Font sizing for the web

There are three main options for setting the size of text in the web using CSS. The font size can be set in “pixels”, in “EM”s or in ”REM”s. It can be a little difficult to understand where the differences lie, and which unit of measurement is correct.

Historically, the most common unit for sizing text in the web browser is the pixel. The pixel is very simple to understand and it helps developers and non-technical designers to use a common frame of reference. However, the use of this fixed unit introduces usability problems for many site visitors.

Devices which allow people to browse the web visually have a built-in option to allow the user to increase or decrease the size of the text. In Chrome, for example, I can choose to set the base font size to “large”, which will help me to read longer passages of text more easily and reduce strain on my eyes. Accessibility tools in browsers aren’t just about supporting blind users or handicapped people; they’re for everyone.

If a programmer has set the font size in pixels, the browser follows the rules set in CSS strictly. As an example, the NZZ website uses text set to a fixed size of 20px for articles viewed on larger screens. Because of this choice, the text on this website appears much smaller than on other sites in my browser, because the site doesn’t respect my browser settings for larger text.

The only option I have to increase text size on sites like NZZ is to use the zoom feature on my Mac (Cmd +) to increase the size of the whole page – including images, separator lines, and so on. For some websites, this works fine, but for others, it can break the layout and even switch the page to the mobile site design.

So, how can I, as a front-end developer, ensure that I support my visitors requirements properly? I can use either REM or EM for text sizing. However, there is an important difference between these two relative (scalable) units.

The EM unit corresponds directly to the size of the parent element in the HTML structure. If the root document size – my body element – is the equivalent of 20 pixels and I set the size of a paragraph directly “inside” the body to 1.2em, then the paragraph will be displayed at 24px. If I increase the size of the body text by 25%, then the paragraph will also increase in size. So I’m supporting my visitors by allowing them to increase the size of the text.

However, if I set sizes across nested elements using EM units, then I’ll run into a problem. Say, for example, that I set the size of a list ul to 1.1em, so that it’s a little bit bigger than the div which contains it. The div‘s font size is the equivalent of 20 pixels, so the ul is the equivalent of 22px. That’s fine. But what happens if I use another nested UL inside the first ul? The inner ul is now 110% of the element it sits in, so it’ll be 24.2px. Another nested ul (level 2) will be 26.6px. And so on. The deeper the nesting, the bigger the text will get. And because of the nesting, I’ll start to find that the CSS override rules for nested elements will get very complicated, very quickly.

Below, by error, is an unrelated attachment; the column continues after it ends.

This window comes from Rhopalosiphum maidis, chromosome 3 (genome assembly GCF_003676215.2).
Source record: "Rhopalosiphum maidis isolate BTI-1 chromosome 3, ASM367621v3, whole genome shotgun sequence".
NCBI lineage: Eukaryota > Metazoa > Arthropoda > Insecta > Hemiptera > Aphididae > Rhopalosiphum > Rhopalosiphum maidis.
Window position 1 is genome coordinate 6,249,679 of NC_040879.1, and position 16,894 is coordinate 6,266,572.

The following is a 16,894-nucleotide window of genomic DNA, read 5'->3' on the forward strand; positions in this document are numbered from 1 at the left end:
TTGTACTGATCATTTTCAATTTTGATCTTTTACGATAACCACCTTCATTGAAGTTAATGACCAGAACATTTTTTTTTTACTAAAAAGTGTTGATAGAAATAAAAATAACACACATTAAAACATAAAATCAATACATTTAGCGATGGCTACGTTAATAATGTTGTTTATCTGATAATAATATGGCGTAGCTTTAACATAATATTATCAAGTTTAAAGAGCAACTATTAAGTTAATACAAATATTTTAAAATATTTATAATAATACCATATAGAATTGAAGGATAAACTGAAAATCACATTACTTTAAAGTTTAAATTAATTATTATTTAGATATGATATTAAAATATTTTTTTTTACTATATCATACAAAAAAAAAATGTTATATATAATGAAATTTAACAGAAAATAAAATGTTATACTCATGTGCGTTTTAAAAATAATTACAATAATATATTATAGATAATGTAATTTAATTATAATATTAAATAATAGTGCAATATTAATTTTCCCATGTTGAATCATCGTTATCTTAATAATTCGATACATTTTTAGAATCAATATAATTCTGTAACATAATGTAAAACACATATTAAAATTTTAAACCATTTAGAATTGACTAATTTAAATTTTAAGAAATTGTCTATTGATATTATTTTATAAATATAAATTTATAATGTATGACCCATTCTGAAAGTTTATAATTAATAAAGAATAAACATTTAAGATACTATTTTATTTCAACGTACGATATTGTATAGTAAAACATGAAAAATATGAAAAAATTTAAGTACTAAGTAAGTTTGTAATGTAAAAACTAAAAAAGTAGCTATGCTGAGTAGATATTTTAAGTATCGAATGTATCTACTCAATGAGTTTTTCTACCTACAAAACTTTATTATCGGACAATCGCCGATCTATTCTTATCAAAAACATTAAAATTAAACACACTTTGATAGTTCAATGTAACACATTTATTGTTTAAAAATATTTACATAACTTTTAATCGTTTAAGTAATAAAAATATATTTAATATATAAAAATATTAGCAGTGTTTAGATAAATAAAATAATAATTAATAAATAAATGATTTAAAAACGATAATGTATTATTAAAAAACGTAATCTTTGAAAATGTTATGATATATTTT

The alternative is to use REM. A REM is a “relative EM”: relative in this case to the html element, which is the root element of the entire document. Using a base font size on the html element of 16px will mean that I can easily calculate how large the ul is in comparison with the HTML element. I want the ul to be 110% of the base text size, so I’d set the font size of the ul to 1.1rem. This means that its font size is the equivalent of 17.6px and independent of the parent element.

This example is still based on a pixel value, though. That will re-introduce the usability problem I mentioned. Thankfully, it’s easy to avoid, as there’s only one pixel size defined now: 16px on the html element. Because the base font size in all modern browsers is 16px, that means I can use a percentage value on the html element instead: 100%.

If I want all of the text to increase in size for larger screen resolutions, I only have to modify the percentage value on the html element using a @media query.

Here’s a simple example of how that might look.

html {font-size: 100%;}
p {font-size: 1rem;}
ul {font-size: 1.1rem;}

@media screen and (min-width: 48em){
    html {font-size: 125%;}

Addendum: after a comment by Sämi Hauser, I corrected the @media query in my example to use scalable units too. The breakpoint should also be dependent on the font size set by the visitor in their browser. This will usually be 16px, which makes 48em the equivalent of 768px: the width of a regular iPad screen in vertical format.

This specific detail is a little complex to go into here, but Zell Liew wrote a great article on the subject back in 2016.

Post image: Alexander Andrews @ Unsplash

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3 responses to “Font sizing for the web”

  1. Sämi avatar

    And now: on to that mediaquery –> relative (scalable) units everywhere, please! ;-)

    1. Mark Howells-Mead avatar

      You’re right, of course. I’ve updated the article with relevant information. Thanks Sämi!

      1. Sämi avatar

        Cool thing! Cheers

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